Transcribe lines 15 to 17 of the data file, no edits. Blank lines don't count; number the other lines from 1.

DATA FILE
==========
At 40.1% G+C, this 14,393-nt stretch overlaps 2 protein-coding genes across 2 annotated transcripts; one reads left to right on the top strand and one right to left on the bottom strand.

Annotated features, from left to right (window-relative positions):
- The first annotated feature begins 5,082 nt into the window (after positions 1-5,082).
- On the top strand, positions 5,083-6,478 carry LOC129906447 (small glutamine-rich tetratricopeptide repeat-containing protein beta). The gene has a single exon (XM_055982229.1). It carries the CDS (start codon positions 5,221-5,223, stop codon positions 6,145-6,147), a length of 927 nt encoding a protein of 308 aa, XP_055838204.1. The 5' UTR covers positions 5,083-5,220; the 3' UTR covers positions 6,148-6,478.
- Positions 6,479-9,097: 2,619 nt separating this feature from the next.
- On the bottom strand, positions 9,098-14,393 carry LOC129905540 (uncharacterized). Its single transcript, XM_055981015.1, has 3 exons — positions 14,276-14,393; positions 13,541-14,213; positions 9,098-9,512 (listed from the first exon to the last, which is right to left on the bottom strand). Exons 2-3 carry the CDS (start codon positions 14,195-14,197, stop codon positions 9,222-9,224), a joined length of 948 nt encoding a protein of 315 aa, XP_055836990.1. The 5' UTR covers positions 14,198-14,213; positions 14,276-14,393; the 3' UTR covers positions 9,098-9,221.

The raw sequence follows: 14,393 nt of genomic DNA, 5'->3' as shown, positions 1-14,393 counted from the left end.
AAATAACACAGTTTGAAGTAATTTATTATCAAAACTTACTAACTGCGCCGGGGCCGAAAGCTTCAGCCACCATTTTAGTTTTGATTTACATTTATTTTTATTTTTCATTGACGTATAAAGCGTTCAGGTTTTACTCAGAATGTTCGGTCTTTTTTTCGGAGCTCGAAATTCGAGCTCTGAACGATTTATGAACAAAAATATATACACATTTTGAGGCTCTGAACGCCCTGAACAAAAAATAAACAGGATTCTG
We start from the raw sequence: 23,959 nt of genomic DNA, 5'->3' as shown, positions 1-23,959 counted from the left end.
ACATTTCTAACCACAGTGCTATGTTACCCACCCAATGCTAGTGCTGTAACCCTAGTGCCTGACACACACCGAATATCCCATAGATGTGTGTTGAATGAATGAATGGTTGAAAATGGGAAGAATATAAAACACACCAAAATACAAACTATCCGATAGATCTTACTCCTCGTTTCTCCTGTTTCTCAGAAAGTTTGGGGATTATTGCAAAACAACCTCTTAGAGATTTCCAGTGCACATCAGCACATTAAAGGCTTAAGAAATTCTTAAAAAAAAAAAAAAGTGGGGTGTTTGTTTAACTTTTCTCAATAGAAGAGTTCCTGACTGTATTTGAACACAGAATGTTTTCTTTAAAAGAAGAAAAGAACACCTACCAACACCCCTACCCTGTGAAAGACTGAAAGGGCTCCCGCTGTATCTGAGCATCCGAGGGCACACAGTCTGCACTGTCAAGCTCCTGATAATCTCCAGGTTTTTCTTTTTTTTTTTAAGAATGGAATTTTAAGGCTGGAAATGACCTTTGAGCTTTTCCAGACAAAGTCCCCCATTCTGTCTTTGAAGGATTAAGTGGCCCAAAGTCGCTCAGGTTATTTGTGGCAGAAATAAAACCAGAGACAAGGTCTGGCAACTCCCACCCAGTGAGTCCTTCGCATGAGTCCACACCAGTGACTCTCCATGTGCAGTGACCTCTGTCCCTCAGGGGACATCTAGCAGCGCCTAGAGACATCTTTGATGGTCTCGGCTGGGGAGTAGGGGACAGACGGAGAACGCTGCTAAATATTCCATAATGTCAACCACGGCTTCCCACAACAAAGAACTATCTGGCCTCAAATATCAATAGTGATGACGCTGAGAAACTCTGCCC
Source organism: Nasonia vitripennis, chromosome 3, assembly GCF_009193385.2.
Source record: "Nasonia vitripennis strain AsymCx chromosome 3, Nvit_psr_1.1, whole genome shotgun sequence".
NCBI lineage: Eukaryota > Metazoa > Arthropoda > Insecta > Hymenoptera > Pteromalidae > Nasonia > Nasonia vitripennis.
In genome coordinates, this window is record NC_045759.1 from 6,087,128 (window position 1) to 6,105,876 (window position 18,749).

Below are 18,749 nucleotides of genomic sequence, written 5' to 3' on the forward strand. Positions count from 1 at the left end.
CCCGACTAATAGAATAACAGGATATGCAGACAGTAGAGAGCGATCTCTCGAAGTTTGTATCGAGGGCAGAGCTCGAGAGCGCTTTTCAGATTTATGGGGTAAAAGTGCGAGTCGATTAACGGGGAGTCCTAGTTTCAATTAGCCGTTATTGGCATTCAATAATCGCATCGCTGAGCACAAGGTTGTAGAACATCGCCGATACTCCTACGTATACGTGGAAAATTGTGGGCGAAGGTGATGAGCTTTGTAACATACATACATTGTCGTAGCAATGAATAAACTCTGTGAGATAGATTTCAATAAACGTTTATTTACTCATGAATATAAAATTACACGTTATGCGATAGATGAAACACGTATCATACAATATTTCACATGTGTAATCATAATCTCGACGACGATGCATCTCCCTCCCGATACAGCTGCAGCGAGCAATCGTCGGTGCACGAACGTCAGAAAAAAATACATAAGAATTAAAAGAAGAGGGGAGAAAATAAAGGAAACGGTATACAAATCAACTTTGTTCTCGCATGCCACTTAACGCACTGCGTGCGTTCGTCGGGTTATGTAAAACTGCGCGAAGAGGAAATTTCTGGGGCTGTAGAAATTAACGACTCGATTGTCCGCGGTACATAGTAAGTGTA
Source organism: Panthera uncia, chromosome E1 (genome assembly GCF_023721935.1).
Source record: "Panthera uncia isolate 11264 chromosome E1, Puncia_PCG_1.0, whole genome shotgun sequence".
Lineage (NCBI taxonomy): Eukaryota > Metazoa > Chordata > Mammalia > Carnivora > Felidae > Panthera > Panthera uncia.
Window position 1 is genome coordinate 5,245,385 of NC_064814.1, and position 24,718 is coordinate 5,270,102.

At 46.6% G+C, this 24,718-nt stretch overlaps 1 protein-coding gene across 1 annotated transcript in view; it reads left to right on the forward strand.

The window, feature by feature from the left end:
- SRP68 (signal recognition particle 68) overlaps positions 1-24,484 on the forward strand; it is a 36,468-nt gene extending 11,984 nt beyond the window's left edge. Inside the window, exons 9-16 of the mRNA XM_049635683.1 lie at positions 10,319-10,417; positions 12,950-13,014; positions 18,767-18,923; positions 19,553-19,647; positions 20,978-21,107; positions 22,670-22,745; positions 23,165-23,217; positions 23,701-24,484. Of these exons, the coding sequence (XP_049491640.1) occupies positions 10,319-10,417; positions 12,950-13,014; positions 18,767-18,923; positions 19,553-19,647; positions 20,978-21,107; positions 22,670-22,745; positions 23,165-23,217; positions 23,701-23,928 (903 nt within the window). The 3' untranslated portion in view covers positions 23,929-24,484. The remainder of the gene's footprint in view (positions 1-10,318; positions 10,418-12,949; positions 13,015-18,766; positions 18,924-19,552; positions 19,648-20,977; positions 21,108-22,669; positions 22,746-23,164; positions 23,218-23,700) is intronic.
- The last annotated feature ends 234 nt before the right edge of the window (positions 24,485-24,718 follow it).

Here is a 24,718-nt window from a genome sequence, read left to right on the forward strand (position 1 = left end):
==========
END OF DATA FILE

Below are 18,749 nucleotides of genomic sequence, written 5' to 3' on the forward strand. Positions count from 1 at the left end.
CCCGACTAATAGAATAACAGGATATGCAGACAGTAGAGAGCGATCTCTCGAAGTTTGTATCGAGGGCAGAGCTCGAGAGCGCTTTTCAGATTTATGGGGTAAAAGTGCGAGTCGATTAACGGGGAGTCCTAGTTTCAATTAGCCGTTATTGGCATTCAATAATCGCATCGCTGAGCACAAGGTTGTAGAACATCGCCGATACTCCTACGTATACGTGGAAAATTGTGGGCGAAGGTGATGAGCTTTGTAACATACATACATTGTCGTAGCAATGAATAAACTCTGTGAGATAGATTTCAATAAACGTTTATTTACTCATGAATATAAAATTACACGTTATGCGATAGATGAAACACGTATCATACAATATTTCACATGTGTAATCATAATCTCGACGACGATGCATCTCCCTCCCGATACAGCTGCAGCGAGCAATCGTCGGTGCACGAACGTCAGAAAAAAATACATAAGAATTAAAAGAAGAGGGGAGAAAATAAAGGAAACGGTATACAAATCAACTTTGTTCTCGCATGCCACTTAACGCACTGCGTGCGTTCGTCGGGTTATGTAAAACTGCGCGAAGAGGAAATTTCTGGGGCTGTAGAAATTAACGACTCGATTGTCCGCGGTACATAGTAAGTGTA
Source organism: Panthera uncia, chromosome E1 (genome assembly GCF_023721935.1).